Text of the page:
CMS revises all data collection periods for new and existing CDLTs to the first six months of the year preceding the data reporting period (January 1 to June 31).

The same data collection periods for new and existing CDLTs will apply to existing ADLTs, except that private payor rates for ADLTs will be on an annual basis using the first six months of the year immediately preceding the data reporting period (January 1 to June 31).

CMS provides the following chart for reference:

Data collection period

Six-month window

Data reporting period

CLFS rate years

1/1/2016–6/30/2016

7/1/2016–12/31/2016

1/1/2017–3/31/2017

2018–2020

1/1/2019–6/30/2019

7/1/2019–12/31/2019

1/1/2020–3/31/2020

2021–2023

Continues every 3rd subsequent calendar year

Continues every 3rd subsequent calendar year

Continues every 3rd subsequent calendar year

New CLFS rate every 3rd year

Data Collection and Reporting Periods—New ADLTs

Due to the postponement of the implementation date, a “new ADLT” would be an ADLT for which payment has not been made under the CLFS prior to December 31, 2017.

With regard to the initial data collection period, CMS revises the initial data collection period for new ADLTs to begin on the first day of the first “full calendar quarter” after both the date that a Medicare Part B coverage determination is made and ADLT status is granted, whichever is later. CMS recognized that to start the initial period from the date the new ADLT is first performed would not be appropriate due to the potentially lengthy process of qualifying as an ADLT and CMS providing Medicare coverage.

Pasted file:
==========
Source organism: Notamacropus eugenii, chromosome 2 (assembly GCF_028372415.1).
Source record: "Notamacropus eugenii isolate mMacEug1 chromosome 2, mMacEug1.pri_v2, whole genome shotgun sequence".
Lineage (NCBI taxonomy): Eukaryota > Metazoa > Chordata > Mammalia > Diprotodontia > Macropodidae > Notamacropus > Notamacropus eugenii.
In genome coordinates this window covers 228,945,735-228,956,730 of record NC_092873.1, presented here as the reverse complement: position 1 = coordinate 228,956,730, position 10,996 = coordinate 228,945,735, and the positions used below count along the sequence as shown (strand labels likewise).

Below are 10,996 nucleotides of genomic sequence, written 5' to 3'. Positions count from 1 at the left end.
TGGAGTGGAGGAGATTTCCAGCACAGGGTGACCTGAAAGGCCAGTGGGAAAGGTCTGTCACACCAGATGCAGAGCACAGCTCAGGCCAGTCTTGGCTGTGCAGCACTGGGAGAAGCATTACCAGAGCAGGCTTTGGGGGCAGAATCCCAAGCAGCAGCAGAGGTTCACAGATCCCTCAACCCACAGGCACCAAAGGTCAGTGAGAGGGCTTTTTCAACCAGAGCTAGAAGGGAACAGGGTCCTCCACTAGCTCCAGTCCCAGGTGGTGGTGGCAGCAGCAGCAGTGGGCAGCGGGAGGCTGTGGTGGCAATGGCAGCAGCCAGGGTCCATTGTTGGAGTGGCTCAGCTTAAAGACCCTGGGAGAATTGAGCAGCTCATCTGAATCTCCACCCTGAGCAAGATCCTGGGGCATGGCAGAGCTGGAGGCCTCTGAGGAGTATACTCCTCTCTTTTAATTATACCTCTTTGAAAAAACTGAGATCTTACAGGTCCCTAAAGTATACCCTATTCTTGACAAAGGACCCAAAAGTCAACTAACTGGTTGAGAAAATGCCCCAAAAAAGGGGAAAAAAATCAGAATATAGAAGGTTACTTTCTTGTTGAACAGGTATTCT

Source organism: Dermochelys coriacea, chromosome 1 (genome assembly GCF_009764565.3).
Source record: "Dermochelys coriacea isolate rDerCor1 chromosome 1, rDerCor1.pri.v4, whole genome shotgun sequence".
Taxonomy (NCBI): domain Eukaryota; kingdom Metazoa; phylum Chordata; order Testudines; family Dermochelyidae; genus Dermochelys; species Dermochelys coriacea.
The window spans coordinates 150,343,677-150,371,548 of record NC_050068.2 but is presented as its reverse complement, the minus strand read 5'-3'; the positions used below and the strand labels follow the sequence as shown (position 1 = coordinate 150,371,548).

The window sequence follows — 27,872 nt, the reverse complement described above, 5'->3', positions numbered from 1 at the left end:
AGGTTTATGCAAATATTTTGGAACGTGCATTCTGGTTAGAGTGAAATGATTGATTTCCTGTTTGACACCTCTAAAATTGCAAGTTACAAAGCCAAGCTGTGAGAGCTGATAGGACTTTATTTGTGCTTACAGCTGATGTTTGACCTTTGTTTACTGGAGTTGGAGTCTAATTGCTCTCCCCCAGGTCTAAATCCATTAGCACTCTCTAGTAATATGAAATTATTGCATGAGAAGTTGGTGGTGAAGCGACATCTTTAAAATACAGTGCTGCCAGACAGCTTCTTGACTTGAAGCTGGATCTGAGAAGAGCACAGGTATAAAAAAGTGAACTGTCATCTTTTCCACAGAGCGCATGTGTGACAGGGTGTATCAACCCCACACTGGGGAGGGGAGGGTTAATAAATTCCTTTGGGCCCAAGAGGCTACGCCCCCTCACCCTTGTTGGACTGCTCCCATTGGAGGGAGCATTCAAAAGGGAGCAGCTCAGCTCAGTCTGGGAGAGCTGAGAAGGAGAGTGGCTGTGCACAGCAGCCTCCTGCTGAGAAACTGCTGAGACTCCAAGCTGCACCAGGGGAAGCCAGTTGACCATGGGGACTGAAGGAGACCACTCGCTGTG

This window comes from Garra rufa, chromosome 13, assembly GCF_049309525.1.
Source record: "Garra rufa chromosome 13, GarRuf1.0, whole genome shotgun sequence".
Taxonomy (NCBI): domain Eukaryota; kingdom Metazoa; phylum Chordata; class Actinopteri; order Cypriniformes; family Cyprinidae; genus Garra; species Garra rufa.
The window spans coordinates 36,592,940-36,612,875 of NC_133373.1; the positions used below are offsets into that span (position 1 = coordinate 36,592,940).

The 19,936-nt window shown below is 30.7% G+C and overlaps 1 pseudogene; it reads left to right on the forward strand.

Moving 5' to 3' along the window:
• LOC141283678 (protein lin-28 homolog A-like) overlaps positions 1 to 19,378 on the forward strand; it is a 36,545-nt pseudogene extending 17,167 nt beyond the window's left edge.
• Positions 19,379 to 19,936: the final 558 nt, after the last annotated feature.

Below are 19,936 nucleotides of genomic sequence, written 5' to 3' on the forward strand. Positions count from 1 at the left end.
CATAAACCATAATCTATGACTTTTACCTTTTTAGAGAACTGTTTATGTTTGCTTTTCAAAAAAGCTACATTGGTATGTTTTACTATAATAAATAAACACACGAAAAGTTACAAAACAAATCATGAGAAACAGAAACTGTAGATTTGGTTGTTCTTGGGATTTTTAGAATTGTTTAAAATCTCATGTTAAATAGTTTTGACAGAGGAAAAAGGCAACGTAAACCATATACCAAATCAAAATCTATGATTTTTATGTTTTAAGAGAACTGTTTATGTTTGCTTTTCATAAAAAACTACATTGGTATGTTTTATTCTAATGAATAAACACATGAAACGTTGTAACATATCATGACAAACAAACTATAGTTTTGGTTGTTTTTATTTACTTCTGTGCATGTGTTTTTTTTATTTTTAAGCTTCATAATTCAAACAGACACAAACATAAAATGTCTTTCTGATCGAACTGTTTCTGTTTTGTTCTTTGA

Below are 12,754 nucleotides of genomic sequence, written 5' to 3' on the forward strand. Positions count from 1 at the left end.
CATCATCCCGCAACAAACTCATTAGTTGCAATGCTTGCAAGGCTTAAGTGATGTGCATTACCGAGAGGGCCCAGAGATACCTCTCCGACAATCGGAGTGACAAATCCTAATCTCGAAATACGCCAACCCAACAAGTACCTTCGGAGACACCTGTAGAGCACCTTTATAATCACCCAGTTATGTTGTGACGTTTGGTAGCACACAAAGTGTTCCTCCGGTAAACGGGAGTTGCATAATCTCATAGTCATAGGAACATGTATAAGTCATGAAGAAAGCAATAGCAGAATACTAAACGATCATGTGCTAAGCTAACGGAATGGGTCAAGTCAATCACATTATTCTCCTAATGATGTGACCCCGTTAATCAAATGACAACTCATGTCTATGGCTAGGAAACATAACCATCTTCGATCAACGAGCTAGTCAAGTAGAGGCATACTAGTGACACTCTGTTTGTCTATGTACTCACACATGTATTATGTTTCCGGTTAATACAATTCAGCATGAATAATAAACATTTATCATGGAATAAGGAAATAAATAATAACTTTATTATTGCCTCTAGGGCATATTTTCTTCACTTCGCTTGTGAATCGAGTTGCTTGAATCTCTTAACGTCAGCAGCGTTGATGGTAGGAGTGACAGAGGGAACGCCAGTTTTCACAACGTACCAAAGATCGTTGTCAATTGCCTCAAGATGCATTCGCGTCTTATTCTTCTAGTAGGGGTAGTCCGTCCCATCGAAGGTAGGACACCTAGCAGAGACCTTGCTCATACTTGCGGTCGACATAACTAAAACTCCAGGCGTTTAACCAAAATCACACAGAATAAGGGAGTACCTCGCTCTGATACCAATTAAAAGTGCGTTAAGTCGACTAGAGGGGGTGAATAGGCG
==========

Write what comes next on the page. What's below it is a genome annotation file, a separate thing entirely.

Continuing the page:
CMS provides the following chart for reference:

Test is covered by Medicare Part B

ADLT status is granted

New ADLT initial period

Data collection period

Data reporting period

Data used for CLFS

4/6/2018

5/1/2018

7/1/2018–3/31/2019

7/1/2018–12/31/2018

By 12/31/2018

4/1/2019–12/31/2020

Civil Monetary Penalties

CMS has the discretionary authority to impose a civil monetary penalty (“CMP”) in an amount of up to $10,017 per day per violation (to be adjusted annually) if it is determined that an applicable laboratory has failed to report, or made a misrepresentation or omission in reporting, applicable information. CMS indicates that the provisions for CMPs that apply in general to the Medicare program under 42 U.S.C. 1320a–7b would apply in the same manner to the laboratory data reporting process.

The reporting entity and the person executing the certification will be subject to the CMPs that may be applied in the event of a failure to submit or intentional omission or misrepresentation. CMS states in the final rule that “in situations where our review reveals that the data submitted is incomplete or incorrect, we will work with the [Office of the Inspector General] to assess whether a CMP should be applied, and if so, the appropriate amount based on the specific circumstances,” and “we do not intend to assess CMPs for minor errors.”

CDLTs’ Payment Rates

CMS provides pertinent clarification to the determination of CDLT payment rates:

  • Volume-Weighted Median Rate. Under the new payment methodology, the CLFS rate for each CDLT (except new ADLTs) would be determined by calculating a weighted median of private payor rates and associated volume (number of tests) reported by applicable laboratories. The CLFS rate would not be subject to any adjustment (including any currently utilized adjustments, such as geographic, budget neutrality, annual update, or other adjustment) or any administrative or judicial review of the established amount.